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  Classical Editor Rob Barnett    


Bedrich SMETANA (1824-1884)
Piano Trio in G minor
Antonin DVORAK (1841-1904)

Piano Trio in E minor, Opus 90 'Dumky'
Smetana Trio
Rec 6-9 January 2000, Demovina Studio, Prague
SUPRAPHON SU 3500-2 131 [58.23]
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It is pleasing to find that Supraphon issues are making their way once again into the British and European markets for this company has a justifiably proud record of promoting and nurturing Czech music in particular and the wider repertoire beyond. There are high standards on display here, both in the performances and in the production, and if the recording is on the resonant side, it has abundant atmosphere and presence, and it therefore serves the music well.

And what wonderful music it is. More than Dvorak, Smetana is a composer who is too little known beyond the handful of famous pieces which keep his reputation alive on the international scene. This Trio is an excellent piece, fully worthy of his genius. The music was his creative reaction in 1855 to deep personal tragedy: the death of his three-year old daughter, Bedriske (whose younger sister, Gabriela, had died the previous year).

A descending chromatic theme is present in each movement (eg TRACK 1: 0.00), and is first heard near the beginning of the work, expressively played by the violin. Gabriela Demeterov, violinist with the Smetana Trio, characterises this theme perfectly, imbuing the music with genuine pathos. However, and somewhat unusually, all three movements adopt quick tempi, so that in order to accommodate his motto theme, Smetana added a short introduction to the finale. The second and third movements each have dance characteristics, based infectiously on the polka (TRACK 2: 1.00) and the skocna (TRACK 3: 7.50).

These individual features contribute to the special nature of Smetana's Trio, which is certainly one of the most important works of chamber music to have been composed in the mid-19th century, with its distinctively Czech personality. This performance really captures the essential features of the music.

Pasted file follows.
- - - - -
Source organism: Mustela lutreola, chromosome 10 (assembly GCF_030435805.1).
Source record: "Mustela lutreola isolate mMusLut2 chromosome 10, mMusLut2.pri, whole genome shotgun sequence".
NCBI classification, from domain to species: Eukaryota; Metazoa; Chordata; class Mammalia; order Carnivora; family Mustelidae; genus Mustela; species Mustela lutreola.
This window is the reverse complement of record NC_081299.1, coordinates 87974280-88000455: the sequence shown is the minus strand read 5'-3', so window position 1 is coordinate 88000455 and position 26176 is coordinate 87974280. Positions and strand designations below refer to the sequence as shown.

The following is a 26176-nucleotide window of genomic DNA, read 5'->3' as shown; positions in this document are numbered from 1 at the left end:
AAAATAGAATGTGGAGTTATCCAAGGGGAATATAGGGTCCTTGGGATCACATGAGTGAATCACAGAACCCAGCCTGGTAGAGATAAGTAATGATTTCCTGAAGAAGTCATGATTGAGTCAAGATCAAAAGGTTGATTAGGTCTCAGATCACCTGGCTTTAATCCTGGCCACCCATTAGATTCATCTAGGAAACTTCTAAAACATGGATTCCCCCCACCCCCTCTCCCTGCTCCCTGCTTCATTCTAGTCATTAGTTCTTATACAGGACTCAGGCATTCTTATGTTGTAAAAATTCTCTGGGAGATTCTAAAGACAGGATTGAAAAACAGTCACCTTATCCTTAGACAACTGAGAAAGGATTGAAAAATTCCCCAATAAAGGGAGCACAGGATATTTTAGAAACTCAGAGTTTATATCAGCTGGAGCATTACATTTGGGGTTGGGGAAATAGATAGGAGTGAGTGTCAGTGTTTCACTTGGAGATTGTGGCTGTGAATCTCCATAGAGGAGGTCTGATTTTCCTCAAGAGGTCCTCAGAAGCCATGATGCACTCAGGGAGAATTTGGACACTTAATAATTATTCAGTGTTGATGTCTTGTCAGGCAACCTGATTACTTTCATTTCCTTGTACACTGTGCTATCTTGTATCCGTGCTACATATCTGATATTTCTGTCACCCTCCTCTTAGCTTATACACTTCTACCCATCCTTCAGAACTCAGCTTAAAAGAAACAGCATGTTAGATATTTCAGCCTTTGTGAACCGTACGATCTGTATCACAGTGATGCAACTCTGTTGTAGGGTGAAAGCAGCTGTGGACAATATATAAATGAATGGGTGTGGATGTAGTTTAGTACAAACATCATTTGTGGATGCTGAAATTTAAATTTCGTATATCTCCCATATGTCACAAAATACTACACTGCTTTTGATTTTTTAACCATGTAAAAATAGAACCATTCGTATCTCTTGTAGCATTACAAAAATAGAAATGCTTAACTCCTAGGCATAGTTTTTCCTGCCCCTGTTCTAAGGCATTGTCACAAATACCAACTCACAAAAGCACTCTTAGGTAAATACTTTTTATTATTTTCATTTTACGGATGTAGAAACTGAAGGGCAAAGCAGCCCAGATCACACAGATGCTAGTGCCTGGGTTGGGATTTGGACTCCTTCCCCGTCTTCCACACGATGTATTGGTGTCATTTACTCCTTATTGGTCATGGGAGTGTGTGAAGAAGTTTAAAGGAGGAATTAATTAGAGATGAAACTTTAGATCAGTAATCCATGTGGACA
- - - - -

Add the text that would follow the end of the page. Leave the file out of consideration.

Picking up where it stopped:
Dvorak composed his fourth Piano Trio, His Opus 90, towards the end of 1890. By now he was a celebrated artist at the height of his powers. In his major instrumental works he tended to combine the natures of the Czech national style and the Viennese classical inheritance, the influences which were both crucial features in his artistic development. He was always willing to incorporate idiomatic dance elements into concert and chamber music; and so it was that he chose to adopt the dumka here. This dance has Ukrainian origins, and Dvorak used it widely, for example in the Slavonic Dances.

The Dumky Trio is an interesting blend of melancholy expressiveness and joyful release. This effect is created in some measure by having six contrasted movements, and it is to the credit of the Smetana Trio that they achieve a true sense of unity in their performance (TRACK 1: 0.00). Moods tend to alternate to make their impression, using the dance characteristic with the utmost imagination (TRACK 5: 6.21). Dvorak himself chose this piece at the centre of the chamber music concerts over which he presided immediately before leaving his homeland to go to the United States. He would surely have approved of the eloquent performances of the Smetana Trio.
Terry Barfoot

 



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